An action on a promissory note is an action on a contract. FPI Dev., Inc. v. Nakashima, 282 Cal. Rptr. 508, 517 (Cal. Ct. App. 1991). The elements of the cause of action are (1) the contract, (2) plaintiff's performance or excuse for nonperformance, (3) defendant's breach, and (4) the resulting damages to plaintiff. Careau & Co. v. Sec. Pac. Bus. Credit, Inc., 272 Cal. Rptr. 387, 395 (Cal. Ct. App. 1990).

A. The Allonge

SDCHC contends that Plaintiff is not entitled to enforce the note because the allonge purporting to transfer the promissory note from the FDIC to Plaintiff is not "firmly affixed" to the note. (Opp'n 5--6.) According to Plaintiff, Mr. Yaffe's declaration establishes that Plaintiff is the holder of the note and therefore entitled to enforce it. (Reply 2--3.)

"The burden of proving an assignment falls upon the party asserting rights thereunder." Cockerell v. Title Ins. & Trust Co., 267 P.2d 16, 21 (1954). Under California law, the holder of a note has a right to enforce it. Cal. Com. Code § 3301. A holder is defined as "the person in possession of a negotiable instrument that is payable either to bearer or, to an identified person that is the person in possession." Id. § 1201.

Any endorsement of a negotiable instrument must be "made on [the] instrument." Id. § 3204. "For the purpose of determining whether a signature is made on an instrument, a paper affixed to the instrument is part of the instrument." Id. "An endorsement on an allonge is valid even though there is sufficient space on the instrument for an endorsement." U.C.C. § 3-204 cmt. 1; see Zengen, Inc. v. Comerica Bank, 158 P.3d 800, 807 (Cal. 2007) (holding that, where legislature has adopted provision of the UCC exactly as written, UCC comments are persuasive in interpreting the statute).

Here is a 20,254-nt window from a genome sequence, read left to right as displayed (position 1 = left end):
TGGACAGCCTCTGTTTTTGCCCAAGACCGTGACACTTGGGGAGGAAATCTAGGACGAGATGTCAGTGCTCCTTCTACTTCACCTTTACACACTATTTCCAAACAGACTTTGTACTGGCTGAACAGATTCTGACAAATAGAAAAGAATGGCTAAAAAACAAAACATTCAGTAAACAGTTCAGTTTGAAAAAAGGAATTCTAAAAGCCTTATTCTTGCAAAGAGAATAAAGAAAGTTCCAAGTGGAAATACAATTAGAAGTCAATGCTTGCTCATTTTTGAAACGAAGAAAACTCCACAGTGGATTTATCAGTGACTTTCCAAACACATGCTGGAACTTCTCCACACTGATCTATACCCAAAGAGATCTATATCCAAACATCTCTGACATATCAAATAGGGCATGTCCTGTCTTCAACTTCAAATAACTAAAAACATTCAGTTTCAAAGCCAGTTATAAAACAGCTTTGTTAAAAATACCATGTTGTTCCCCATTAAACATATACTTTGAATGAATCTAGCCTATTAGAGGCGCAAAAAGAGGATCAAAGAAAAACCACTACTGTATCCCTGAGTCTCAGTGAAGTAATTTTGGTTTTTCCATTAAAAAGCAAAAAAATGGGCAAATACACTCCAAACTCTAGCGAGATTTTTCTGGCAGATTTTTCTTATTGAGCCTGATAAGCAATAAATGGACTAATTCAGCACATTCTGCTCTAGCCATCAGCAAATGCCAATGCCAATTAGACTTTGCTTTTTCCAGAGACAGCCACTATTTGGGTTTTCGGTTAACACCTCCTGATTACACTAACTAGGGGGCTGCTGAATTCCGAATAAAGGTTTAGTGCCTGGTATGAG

The Court agrees with SDCHC. Plaintiff has failed to demonstrate that it is the holder of the note because, although it is in possession of the note, it has failed to demonstrate that the note is properly payable to Plaintiff. An allonge purporting to make the note payable to Plaintiff accompanies the Mr. Yaffe's declaration. (Yaffe Decl. Ex. B, at 1.) However, for the allonge to constitute part of the note, it must be on "a paper affixed to the instrument." Cal. Com. Code § 3204. Here, the evidence does not demonstrate that the allonge is affixed to the note. The allonge is on a separate sheet of paper; there is no evidence that it is stapled or otherwise attached to the note. See, e.g., Adams v. Madison Realty & Dev., Inc., 853 F.2d 163, 166 (3d Cir. 1988) (concluding that notes had not been properly negotiated because endorsement sheets "were not physically attached to the instruments in any way"); In re Weisband, 427 B.R. 13, 18--20 (Bankr. D. Ariz. 2010) (holding that purported creditor lacked standing as holder of note because there was no evidence that endorsement to creditor was stapled or otherwise attached to the rest of the note).